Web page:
As you might imagine, the band often moves from one mode to another on a single performance. The opening track, “Tide of Hyacinth”, begins with two-plus minutes of measured free improvisation across a wide range. It’s followed the entry of a rolling piano figure in tumbling 4/4 time that allows Harris to play ferociously varied chordal figures and arpeggios as the band pushes him and pulls him back to the melody. A brief composed duet for just piano and trumpet then introduces a new Afro-Cuban rhythm that allows Jesus Diaz to enter with a sung interlude with overdubbed harmony in an African language. Only after this does Akinmusire take his first real “jazz”-type solo over Brown and Raghavan’s roiling polyrhythmic groove.

Is that too much business in a single composition? Akinmusire may have anticipated such a thought, as the next performance on the album is “Yessss”, a somber textural exercise that stays largely within a single, gorgeous tonal area. The opening theme is beautifully composed for trumpet, piano, and bowed bass in consonant sonic beauty, every instrument in about the same range at first—trumpet low in its range, acoustic bass high, piano in the middle, all blending expertly—and then welcoming Brown’s drums to the procession. Harris layers a humming analog synth above the patient solo that follows for Akinmusire. You might call the track soothing were it not for the tensile power of the improvising.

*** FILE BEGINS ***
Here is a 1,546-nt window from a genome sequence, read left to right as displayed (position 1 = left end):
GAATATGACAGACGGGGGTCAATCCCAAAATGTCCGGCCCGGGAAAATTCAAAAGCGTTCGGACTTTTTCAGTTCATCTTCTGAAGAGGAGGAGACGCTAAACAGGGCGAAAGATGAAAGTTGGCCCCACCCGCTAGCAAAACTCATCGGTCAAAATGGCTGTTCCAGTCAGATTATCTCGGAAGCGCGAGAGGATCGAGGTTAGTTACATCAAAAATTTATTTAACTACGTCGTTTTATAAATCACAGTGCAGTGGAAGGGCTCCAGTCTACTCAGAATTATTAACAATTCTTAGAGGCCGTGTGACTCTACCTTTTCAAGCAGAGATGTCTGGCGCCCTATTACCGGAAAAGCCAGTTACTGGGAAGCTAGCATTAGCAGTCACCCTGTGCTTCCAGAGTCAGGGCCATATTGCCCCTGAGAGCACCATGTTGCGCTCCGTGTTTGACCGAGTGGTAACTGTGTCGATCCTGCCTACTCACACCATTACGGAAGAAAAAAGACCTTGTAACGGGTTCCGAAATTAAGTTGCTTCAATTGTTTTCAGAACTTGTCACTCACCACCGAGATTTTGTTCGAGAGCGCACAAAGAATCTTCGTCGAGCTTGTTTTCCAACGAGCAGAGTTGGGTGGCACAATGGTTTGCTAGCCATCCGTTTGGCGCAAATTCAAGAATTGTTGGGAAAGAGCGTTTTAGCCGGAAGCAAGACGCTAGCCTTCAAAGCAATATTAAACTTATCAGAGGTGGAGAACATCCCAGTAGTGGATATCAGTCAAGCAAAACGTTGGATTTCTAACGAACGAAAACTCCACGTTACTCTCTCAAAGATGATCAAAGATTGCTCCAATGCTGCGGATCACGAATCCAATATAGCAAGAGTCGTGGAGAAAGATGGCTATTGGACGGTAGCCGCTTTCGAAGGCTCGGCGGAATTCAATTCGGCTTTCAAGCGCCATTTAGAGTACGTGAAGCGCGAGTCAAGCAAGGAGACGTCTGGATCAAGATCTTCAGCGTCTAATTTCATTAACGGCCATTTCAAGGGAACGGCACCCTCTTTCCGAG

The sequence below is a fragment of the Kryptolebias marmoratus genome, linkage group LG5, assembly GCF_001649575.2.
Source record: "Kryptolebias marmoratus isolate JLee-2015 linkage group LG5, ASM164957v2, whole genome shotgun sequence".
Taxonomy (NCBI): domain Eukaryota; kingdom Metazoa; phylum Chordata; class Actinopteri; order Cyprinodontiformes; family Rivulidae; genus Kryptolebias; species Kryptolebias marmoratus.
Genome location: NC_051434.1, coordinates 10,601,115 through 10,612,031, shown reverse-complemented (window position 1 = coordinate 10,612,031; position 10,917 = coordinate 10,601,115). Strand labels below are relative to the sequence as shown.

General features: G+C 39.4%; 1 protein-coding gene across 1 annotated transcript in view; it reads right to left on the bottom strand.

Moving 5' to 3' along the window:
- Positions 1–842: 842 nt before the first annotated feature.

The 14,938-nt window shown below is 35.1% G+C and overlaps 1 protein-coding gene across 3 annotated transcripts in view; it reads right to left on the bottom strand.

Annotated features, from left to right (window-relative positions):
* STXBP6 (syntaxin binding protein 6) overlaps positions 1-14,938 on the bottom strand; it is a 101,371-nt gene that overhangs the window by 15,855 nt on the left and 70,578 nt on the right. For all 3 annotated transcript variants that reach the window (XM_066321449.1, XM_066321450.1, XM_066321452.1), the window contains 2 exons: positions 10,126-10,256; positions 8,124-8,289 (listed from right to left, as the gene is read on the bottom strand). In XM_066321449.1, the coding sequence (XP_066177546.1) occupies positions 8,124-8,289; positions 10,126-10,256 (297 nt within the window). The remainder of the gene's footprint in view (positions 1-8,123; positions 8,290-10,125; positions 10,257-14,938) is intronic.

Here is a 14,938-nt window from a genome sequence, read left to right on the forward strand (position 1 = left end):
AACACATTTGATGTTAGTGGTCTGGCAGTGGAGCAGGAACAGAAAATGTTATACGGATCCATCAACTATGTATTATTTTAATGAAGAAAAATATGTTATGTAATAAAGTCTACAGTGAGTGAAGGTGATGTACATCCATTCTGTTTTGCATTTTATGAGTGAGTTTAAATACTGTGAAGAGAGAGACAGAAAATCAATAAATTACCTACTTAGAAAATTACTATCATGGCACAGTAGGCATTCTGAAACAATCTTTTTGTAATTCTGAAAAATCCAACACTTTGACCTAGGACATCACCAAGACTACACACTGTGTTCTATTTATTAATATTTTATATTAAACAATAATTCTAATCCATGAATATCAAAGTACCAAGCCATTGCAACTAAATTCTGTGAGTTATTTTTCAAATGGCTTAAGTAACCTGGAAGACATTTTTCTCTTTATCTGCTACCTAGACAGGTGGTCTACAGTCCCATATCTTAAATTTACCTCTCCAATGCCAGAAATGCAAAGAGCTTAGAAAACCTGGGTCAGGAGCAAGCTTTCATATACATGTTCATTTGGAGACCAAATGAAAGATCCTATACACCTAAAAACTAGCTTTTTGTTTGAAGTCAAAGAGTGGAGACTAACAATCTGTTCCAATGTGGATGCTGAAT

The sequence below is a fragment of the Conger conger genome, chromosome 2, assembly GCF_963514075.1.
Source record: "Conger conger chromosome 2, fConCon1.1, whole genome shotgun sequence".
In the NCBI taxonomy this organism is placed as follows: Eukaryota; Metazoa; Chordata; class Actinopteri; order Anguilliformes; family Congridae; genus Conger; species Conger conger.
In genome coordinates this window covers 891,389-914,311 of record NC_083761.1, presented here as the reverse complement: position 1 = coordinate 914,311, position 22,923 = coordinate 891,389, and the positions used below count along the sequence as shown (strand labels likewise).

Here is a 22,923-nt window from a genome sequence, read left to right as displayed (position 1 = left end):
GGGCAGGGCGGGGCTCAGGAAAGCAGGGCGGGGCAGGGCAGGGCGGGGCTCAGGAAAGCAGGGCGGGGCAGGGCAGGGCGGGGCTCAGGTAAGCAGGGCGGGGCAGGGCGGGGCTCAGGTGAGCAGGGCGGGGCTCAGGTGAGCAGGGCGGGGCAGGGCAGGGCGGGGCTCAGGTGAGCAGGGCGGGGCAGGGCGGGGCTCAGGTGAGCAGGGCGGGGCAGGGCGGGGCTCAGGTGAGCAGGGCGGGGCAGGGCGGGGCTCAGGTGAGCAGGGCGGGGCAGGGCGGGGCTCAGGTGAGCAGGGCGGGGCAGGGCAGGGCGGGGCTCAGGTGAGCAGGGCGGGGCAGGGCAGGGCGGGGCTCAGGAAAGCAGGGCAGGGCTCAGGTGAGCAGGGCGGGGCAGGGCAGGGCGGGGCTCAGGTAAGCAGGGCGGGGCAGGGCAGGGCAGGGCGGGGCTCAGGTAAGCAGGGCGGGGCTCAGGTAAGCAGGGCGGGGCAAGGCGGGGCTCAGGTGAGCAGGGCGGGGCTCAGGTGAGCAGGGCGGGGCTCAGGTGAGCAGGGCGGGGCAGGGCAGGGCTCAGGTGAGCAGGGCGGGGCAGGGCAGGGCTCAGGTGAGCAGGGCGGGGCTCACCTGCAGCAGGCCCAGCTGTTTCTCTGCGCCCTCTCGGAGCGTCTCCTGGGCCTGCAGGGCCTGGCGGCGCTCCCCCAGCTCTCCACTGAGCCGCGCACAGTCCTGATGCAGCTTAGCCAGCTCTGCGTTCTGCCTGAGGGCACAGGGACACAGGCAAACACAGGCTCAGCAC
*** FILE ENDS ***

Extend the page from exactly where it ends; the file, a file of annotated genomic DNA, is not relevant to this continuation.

This patient approach often recurs on tender spot. “reset (quiet victories & celebrated defeats)” is a dead-slow ballad that allows Akinmusire to play in his higher but still smooth upper register, often in a careful octave with Harris’s single-note piano line. The band plays mostly simple whole notes beneath him, each rung like a breath taken in free, relative time. And the stately “Roy” (I suspect a tribute to the recently passed trumpeter Roy Hargrove) is another tune with a processional feeling that remains consonant. Brown’s brushes nudge it along, with Harris’s gorgeous blues-tinted minor piano part interlocking with the trumpet in a manner spare but riveting. In the last moment, just before the track ends, Akinmusire half-valves his horn into a twist of blues playing that sounds like a beautiful sob.

Raghavan gets a solo feature at the beginning of “An Interlude (that get’ more intense)”, staying low and throbbing before the band enters with a flowing theme that recalls the mood of Coltrane’s “A Love Supreme”. Brown, Raghavan, and Harris evoke that famous rhythm section under the trumpet lead, which moves from composed to improvised elements and back again with grace. Harris plays his best solo of the session here, not crashing the way McCoy Tyner would have, but rising in waves that chime and bring the sunlight in.